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When Wilson’s Kelvin King made his debut as a professional in November of 2017, he tipped the scales at 154 pounds, sufficient enough to be classified as a super welterweight.
That’s gradually going to change for the undefeated 2014 graduate of Beddingfield High.
King, who is 5-0-1 as a professional, will enter his May 9 fight at the Durham Armory at 144, three pounds under the welterweight limit.
Gardner Payne, King’s manager and owner of Charlotte-based Payne Boxing, recently indicated in an email that the plan was ultimately to move King to 140 pounds, which would make him a prospect in the junior welterweight division.
Although no opponent has been identified for the 24-year-old King on the May 9 card put on by Christy Martin Promotions, he won his last three fights of 2018 following his four-round draw with Michael White in Durham back on April 26.
King recorded a first-round TKO of David Gomez (0-1) on June 30, got a second-round stoppage versus Nathan Petty (1-37-1) on Aug. 16 and put down Derek Hyatt (3-2-1) via first-round knockout on Oct. 20 in Charlotte — a stoppage that could be classified as quick and efficient.
He caught Hyatt with a sharp left hook just 25 seconds into the fight, and after backing his taller opponent up against the ropes, followed a right hand with a overhand left to topple Hyatt, who got to his feet but was wobbly and in no position to continue.
Entering his last fight on Feb. 23, King’s camp wanted to find an opponent that would push him to the distance after knockouts in four of five prior bouts. They found such a fighter in Andre Baker (10-51-3), who lasted all six rounds before the judges awarded King the victory via unanimous decision.
As he prepares for his next fight, King is in Fort Lauderdale, Florida to train alongside the likes of Stacy McKinney, the former trainer for Mike Tyson and Luis “Chiro” Perez.
Incidentally, Skip Crumpler, the veteran Wilson trainer and cutman for major professional fights, likened King to a “young Mike Tyson” prior to the start of his amateur career.
“He is getting great experience and training,” Payne said. “Not only is he getting great training in the ring, but he is learning how world champions eat, train and sleep.”
A TOUGH DEBUT
Hunt’s latest foray into the world of professional boxing — 27-year-old Travoris Lofton — was handed a setback in his pro debut Saturday night by Jacquan “Da King” Townes in Charlotte as part of card put on by Vegas Grand Boxing Promotions.
Trained by Leroy Gray, the proprietor of Gray’s Hardcore Boxing Gym Lofton did accomplish a first during the bout by putting the 31-year-old Townes (7-1) on the canvas for the first time in a career that includes seven straight wins, five by knockout.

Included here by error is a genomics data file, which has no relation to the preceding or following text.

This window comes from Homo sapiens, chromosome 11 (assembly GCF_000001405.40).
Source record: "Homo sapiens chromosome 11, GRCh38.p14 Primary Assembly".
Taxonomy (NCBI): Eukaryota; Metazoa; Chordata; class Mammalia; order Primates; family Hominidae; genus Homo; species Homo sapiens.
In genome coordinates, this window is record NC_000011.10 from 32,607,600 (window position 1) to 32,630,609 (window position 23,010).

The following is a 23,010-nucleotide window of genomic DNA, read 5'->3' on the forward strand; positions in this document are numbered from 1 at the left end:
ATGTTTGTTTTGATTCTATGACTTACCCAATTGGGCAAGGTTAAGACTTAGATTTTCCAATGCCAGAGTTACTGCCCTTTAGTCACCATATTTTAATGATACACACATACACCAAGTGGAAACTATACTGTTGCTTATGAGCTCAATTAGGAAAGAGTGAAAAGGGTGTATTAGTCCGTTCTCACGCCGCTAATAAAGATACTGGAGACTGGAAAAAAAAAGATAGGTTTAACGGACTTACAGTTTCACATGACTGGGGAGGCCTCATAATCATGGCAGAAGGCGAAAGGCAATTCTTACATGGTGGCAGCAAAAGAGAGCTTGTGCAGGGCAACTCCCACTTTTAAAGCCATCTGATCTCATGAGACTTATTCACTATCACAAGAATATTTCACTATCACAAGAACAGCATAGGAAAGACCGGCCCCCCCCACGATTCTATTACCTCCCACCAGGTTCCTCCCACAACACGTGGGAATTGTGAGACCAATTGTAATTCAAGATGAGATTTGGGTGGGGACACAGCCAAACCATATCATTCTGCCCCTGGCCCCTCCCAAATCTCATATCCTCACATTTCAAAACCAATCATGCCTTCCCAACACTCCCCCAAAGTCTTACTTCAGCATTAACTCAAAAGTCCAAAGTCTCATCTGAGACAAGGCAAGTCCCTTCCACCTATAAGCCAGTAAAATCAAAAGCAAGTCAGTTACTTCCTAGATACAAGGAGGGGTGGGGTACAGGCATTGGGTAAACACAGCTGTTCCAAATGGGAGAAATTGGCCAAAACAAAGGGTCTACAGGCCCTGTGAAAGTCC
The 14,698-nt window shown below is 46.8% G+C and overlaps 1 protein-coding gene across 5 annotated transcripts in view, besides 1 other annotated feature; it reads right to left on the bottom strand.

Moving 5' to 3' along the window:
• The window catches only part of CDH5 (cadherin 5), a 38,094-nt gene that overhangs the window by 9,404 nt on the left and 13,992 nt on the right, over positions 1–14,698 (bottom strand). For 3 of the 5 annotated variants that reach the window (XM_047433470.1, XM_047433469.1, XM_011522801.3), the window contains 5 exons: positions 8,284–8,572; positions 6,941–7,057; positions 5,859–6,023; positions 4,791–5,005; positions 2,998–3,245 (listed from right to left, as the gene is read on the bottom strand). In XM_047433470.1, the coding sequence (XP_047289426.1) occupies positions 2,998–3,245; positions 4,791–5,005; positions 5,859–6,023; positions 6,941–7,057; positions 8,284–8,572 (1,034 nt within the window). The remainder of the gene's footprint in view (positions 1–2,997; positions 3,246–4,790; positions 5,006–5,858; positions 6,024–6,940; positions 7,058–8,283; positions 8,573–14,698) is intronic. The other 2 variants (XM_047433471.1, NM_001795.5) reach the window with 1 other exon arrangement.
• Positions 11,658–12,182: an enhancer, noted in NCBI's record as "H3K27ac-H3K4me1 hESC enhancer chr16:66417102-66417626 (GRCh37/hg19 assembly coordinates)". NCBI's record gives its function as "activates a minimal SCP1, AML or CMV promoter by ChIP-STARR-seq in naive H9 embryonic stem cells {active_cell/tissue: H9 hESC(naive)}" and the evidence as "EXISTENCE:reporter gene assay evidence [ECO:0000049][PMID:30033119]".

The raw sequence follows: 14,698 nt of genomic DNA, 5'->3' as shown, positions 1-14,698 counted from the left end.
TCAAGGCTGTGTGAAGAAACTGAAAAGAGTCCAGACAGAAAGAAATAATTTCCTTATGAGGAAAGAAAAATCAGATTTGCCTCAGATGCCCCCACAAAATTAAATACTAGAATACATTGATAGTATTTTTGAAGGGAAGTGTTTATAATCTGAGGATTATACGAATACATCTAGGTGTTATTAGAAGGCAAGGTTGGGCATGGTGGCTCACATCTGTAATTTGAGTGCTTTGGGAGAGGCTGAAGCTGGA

However, Lofton, who owns no amateur background, couldn’t sustain the momentum and was knocked out in the fourth and final round of the bout.
North Carolina Boxing Authority representatives came to Gray’s Randolph Street facility and cleared Lofton to enter the ring professionally after observing a training session, Gray said.
As a result of the knockout, Lofton is under a 60-day medical suspension from NCBA until May 15.
Opposing the hometown fighter in his own backyard isn’t the ideal experience.
But that’s what Austin “Babyface Assassin” Bryant did in his last fight back in November, when the 21-year-old Hunt graduate lost his second straight bout, this one to Angel Rivera at the Zembo Shrine Event Complex in Harrisburg, Pennsylvania by way of TKO.
Coming off a majority decision loss to Hafiz Montgomery for the vacant World Boxing Foundation North American Regional Title at the final show for Wilson-based Top Catz Boxing in June of 2017 — the company founded by stepfather Tony Meeks — Bryant (4-2) announced his intention to move to Philadelphia to further his career.
He signed with Pivott Boxing Management in September 2018 — as did former Top Catz fighter Anthony Sonnier — and Bryant returned to the ring two months later after a layoff of roughly 17 months to fight Rivera.
If there were any questions about the toughness or the chin of Bryant entering the fight, they were answered in vicious fashion. Bryant had little issue standing toe-to-toe with Rivera in the center of the ring, trading haymakers with the hometown favorite as the crowd roared their approval.
However, Bryant did next to nothing to protect himself in the contest, taking a temerity of hooks and uppercuts from Rivera as his chin lacked mobility. Bryant returned the favor at times with potent shots of his own, but the power numbers clearly rested with Rivera.
The fight appeared to be heading towards a unanimous decision in favor of Rivera when in the midst of another Rivera-dominated exchange in the fourth and final round, referee Gary Rosado stepped in and stopped the contest at the 1:11 mark.
Bryant’s next fight has not yet been scheduled.